Thomas Frank argues that journalists have failed when it comes to holding universities accountable for the rise in college tuition:
What I mean to say is that the tuition price spiral is part of the larger history of inequality, just as is the ever-rising price of Andy Warhol paintings, or the ever-growing size of the McMansion, or the ever-weightier catalogs issued by Restoration Hardware—and, of course, the never-increasing wages of American workers. As the rewards that can potentially be won by members of the white-collar class have gone from meh (in the egalitarian 1970s) to Neronian (today), it feels natural that the entrance fee for membership in that class should have escalated in a corresponding manner. The iron logic of inequality works the other way as well: Although a college degree doesn’t necessarily guarantee a life of splendor, not having one pretty much makes a life of poorly compensated toil a sure thing. Finding ourselves on the receiving end of inequality is a fate we will pay virtually any price to avoid, and our system of higher ed exists to set and extract that price.
PUBLISHED: June 10, 2014
LENGTH: 16 minutes (4150 words)
Thomas Frank on striking fast-food workers, many living in poverty:
Now, everyone knows how poorly fast-food jobs pay. They also know why this is supposed to be okay: fast-food workers are teenagers, they don’t have kids or college degrees, and it’s an entry-level job. Hell, it’s virtually a form of national service, the economic boot camp that has replaced the two years our fathers had to give to the armed forces.
Every one of these soothing shibboleths was contradicted by what I saw in North Carolina. These days, fast-food workers are often adults, they often do have children, and I met at least one college grad among the protesters in Raleigh. Why are things like this? Because a job is a job, and in times as lean as ours, the Golden Arches may be the only game in town, regardless of qualifications and degrees.
What people who repeat these things also don’t know is how much effort has gone into keeping fast-food pay so low, despite the enormous profits raked in by the chains.
PUBLISHED: Dec. 6, 2013
LENGTH: 14 minutes (3605 words)
"The higher education mantra is possibly the greatest cliché in American public life." Thomas Frank argues that greed has taken over at most universities in the U.S., causing costs to spiral out of control, administrators to proliferate, and professors' work to be outsourced to instructors with no benefits or job security:
"We don’t pause to consider that maybe we’ve got the whole thing backwards—that the big universities expanded in their heyday to keep up with industry demand, not to build the middle class. Instead, what everyone agrees on is this: higher education is the industry that sells tickets to the affluent life. In fact, they are the only ones licensed to do this. Yes, there are many colleges one can choose from—public, private, and for-profit—but collectively they control the one credential that we believe to be of value. Everything about them advertises it. The armorial logos, the Gothic towers, even the names of the great colleges, so redolent of money and privilege and aristocracy: Duke and Princeton and Vanderbilt. If you want to succeed, you must go to them; they are the ones controlling the gate."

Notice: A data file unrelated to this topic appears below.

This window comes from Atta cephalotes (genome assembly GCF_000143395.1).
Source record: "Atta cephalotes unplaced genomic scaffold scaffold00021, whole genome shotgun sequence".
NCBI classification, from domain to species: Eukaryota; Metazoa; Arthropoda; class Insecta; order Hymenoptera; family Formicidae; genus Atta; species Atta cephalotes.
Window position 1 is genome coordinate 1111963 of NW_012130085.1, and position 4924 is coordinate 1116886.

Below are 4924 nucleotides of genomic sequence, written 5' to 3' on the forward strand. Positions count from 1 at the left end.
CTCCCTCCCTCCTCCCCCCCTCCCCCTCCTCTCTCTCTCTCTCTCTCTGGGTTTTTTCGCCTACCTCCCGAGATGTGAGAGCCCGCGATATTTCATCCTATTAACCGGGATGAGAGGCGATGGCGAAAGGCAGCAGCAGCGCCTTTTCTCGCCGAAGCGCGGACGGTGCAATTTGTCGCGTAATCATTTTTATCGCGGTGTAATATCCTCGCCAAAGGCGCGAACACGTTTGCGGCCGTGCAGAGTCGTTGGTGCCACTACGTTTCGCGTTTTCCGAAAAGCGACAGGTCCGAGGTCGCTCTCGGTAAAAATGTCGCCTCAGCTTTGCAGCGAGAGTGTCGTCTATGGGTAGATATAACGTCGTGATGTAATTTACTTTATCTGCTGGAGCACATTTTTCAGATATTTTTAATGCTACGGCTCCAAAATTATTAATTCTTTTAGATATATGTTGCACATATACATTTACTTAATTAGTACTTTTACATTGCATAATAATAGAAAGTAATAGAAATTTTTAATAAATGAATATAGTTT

PUBLISHED: Aug. 30, 2013
LENGTH: 23 minutes (5777 words)
This week's Longreads Member pick is "The American Nonconformist in the Age of the Commercialization of Dissent,"
a 1992 essay by Thomas Frank
from The Baffler
, the magazine he cofounded with Keith White in 1988.
"In republishing this bit of juvenilia from 1992—my very first exploration of an idea that I reworked and reconsidered a number of times over the years that followed—it is worth remembering some of the context. This was before the web, for the most part; it was right about when 'alternative' was beginning to hit the culture, and a lot of the stuff I describe here was new and surprising at the time. Today, of course, most of it seems utterly unremarkable, so far has what I used to call the commercialization of dissent advanced. It's not something I really even think about anymore, except for the most outrageous iterations—like the ski helmet I bought last week, a model called 'Mutiny' by 'R.E.D.' And even then I'm too exhausted to bother belaboring the ironic contrast of this bragging rebelliousness with the millionairiest sport there is. I'm off to even more ironic fields. See you there."
p.s. You can support Longreads—and get more exclusives like this—by becoming a member for just $3 per month.
PUBLISHED: Jan. 4, 2013
LENGTH: 11 minutes (2897 words)
Why the sudden proliferation of "vibrant" communities in the United States? And what does it even mean?
"Is Rockford, Illinois, vibrant? Oh my god yes: according to a local news outlet, the city’s 'Mayor’s Arts Award nominees make Rockford vibrant.' The Quad Cities? Check: As their tourism website explains, the four hamlets are 'a vibrant community of cities sharing the Mississippi River in both Iowa and Illinois.' Pittsburgh, Pennsylvania? Need you even ask? Pittsburgh is a sort of Athens of the vibrant; a city where dance parties and rock concerts enjoy the vigorous boosting of an outfit called 'Vibrant Pittsburgh'; a place that draws young people from across the nation to frolic in its 'numerous hip and vibrant neighborhoods,' according to a blog maintained by a consortium of Pittsburgh business organizations.
"The vibrations are just as stimulating in the component parts of this exciting new civilization. The people of creative-land use vibrant apps to check their bank accounts, chew on vegetarian 'vibrancy bars,' talk to one another on vibrant cellphones, and drive around in cars painted 'vibrant white.'"
PUBLISHED: July 16, 2012
LENGTH: 16 minutes (4121 words)